Reminder: Tech Tips for Nerds are my little solutions to technical problems I encounter in my daily life. If I have to Google something several times and figure out the answer, I like to post what I found here on my blog to make it easier for the next person!
Blocking Text Spam, SMS Spam and Cellphone Spam
Ok, so today I got an email from AT&T saying that I was opted IN to a program that allowed them to share my usage data with “advertising partners”, and if I wanted to opt OUT and NOT have my data shared with slobbering greedy advertisers, I had to either go to their site or call them. My cellphone is the last place I want spam or ads, so I let them know that I wanted out. FUCK THAT. If you’re on AT&T you can do so here:
Coincidentally (?) I received a spam text to my phone shortly thereafter from some skeevy check-into-cash scam place. IF they got my number from AT&T (bastards) then my only solution is to do the opt out that I’d just competed. But IF they were just going down the numerical line with AT&T numbers and texting to the email address that goes straight to that number’s text, there IS a way to stop text spam for ATT phones:
“Our customers can get onto our Web site,” he wrote, “and set their handset so that it receives no messages from the Internet, the origin of the vast majority of wireless spam.”
“Text messages sent from the Internet are addressed as follows: [Your 10-digit wireless number]@txt.att.net.
“What spammers try to do, of course, is attempt to guess your number, largely by trial and error. This brings me to the second capability we offer our customers. Let’s say you want to block spam, but still want to receive messages originating from the Net that you would actually find useful (airline schedules, hotel reservations, etc.). For this purpose, we let you replace your wireless number with an alias. It could be some quirky name, or whatever you like. [You share this address only with people you know.] This could disrupt the guessing game spammers play to try to discern your number and sent you their junk.
“Though not perfect, our efforts have helped keep spam in the category of minor, though annoying, phenomenon. Thanks for listening.”
You can also block spam in various ways with Verizon, Sprint and T-Mobile:
* AT&T: Log in at mymessages.wireless.att.com. Under Preferences, you’ll see the text-blocking and alias options. Here’s also where you can block messages from specific e-mail addresses or Web sites.
* Verizon Wireless: Log in at vtext.com. Under Text Messaging, click Preferences. Click Text Blocking. You’re offered choices to block text messages from e-mail or from the Web. Here again, you can block specific addresses or Web sites. (Here’s where you set up your aliases, too.)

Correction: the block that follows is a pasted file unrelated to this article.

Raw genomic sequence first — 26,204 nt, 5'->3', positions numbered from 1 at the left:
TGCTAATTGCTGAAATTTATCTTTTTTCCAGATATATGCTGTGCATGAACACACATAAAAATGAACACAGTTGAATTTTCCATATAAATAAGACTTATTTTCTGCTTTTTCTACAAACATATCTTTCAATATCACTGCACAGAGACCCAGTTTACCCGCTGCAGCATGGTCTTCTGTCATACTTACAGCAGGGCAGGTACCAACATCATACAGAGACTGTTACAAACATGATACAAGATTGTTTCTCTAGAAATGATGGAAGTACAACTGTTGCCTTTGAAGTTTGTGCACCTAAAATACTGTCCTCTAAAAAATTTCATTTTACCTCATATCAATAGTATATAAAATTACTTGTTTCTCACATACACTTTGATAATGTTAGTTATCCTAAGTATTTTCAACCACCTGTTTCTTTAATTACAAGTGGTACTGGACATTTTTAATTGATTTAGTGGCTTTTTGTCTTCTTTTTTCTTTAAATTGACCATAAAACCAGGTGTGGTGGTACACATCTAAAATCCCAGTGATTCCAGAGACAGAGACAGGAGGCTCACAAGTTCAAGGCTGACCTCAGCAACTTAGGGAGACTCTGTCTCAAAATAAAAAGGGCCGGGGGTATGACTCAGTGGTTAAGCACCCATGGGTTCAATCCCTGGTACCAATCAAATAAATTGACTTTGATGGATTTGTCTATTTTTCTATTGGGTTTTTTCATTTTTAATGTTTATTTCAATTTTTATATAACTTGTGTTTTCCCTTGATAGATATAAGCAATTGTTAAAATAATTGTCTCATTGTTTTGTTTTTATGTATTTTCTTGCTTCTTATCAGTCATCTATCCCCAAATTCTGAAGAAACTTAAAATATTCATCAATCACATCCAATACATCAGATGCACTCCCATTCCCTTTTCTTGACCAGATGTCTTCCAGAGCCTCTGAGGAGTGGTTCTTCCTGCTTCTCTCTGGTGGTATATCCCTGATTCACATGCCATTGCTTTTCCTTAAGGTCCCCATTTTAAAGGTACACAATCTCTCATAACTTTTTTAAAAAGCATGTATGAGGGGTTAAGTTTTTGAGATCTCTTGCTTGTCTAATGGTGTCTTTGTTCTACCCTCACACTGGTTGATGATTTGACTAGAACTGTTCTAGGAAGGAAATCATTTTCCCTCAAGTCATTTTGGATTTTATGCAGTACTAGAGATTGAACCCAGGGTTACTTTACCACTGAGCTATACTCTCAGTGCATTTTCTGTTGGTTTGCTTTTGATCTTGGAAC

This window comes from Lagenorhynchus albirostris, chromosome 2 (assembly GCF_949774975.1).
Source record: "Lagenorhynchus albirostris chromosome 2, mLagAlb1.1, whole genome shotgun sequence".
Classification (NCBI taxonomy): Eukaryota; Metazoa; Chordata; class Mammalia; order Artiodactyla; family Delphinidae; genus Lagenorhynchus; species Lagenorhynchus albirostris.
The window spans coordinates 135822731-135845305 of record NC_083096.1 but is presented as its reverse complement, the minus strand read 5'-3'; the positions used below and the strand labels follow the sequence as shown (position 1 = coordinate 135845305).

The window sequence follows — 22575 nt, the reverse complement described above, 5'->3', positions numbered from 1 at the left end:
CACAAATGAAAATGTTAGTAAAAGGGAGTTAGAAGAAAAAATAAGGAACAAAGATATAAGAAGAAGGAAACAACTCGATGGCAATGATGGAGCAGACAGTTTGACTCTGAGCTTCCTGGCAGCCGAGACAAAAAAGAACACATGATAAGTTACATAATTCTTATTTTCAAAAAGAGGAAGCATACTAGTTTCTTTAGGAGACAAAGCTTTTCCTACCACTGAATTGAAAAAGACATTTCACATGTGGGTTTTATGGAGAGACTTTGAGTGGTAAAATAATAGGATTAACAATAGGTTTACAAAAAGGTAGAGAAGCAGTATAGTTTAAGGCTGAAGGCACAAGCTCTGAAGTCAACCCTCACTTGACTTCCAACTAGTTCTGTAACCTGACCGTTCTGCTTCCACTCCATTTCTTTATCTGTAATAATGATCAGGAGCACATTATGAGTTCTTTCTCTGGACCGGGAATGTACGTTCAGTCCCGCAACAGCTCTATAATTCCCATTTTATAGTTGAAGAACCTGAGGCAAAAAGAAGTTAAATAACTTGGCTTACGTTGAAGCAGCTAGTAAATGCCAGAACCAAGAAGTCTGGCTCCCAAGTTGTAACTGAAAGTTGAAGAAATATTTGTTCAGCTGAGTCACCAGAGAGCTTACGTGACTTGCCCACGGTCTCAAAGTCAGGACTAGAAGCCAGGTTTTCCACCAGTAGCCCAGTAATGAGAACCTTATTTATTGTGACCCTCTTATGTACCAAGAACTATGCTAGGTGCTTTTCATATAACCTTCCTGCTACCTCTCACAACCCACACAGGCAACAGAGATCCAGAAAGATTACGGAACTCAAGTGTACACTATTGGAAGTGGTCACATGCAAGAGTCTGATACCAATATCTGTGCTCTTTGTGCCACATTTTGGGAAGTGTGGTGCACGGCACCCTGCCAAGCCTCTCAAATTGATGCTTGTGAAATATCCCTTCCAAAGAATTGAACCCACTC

* Sprint: No auto-blocking is available at all, but you can block specific phone numbers and addresses. To get started, log in at www.sprint.com. On the top navigation bar, click My Online Tools. Under Communication Tools, click Text Messaging. On the Compose a Text Message page, under Text Messaging Options, click Settings & Preferences. In the text box, you can enter a phone number, email address or domain (such as Comcast.net) that you want to block.
* T-Mobile: T-Mobile doesn’t yet offer a “block text messages from the Internet” option. You can block all messages sent by e-mail, though, or permit only messages sent to your phone’s e-mail address or alias, or create filters that block text messages containing certain phrases. It’s all waiting when you log into www.t-mobile.com and click Communication Tools.
Removing Yourself from ALL Mailing Lists and Marketing Lists at Once in Gmail, Yahoo and AOL Mail
I used the new startup service Unroll.me, which you let connect with your email and it the searches through for everything with an “unsubscribe me” type link. It then lists them, and if they have an easy unsubscribe option you can just click a “minus sign” and it will unsub you. If they are one of those bastards that require you to log in to unsubscribe, it will link you to the log in/unsub page on the company’s site. You can also opt to combine selected subscriptions/newsletters into a single digest email and choose when you receive that.
Opting Out of AT&T’s Sharing of Your Customer Proprietary Network Information or CPNI with Advertisers
From AT&T’s email: If at any time you would prefer that AT&T not use your CPNI to offer you additional products and services, you may: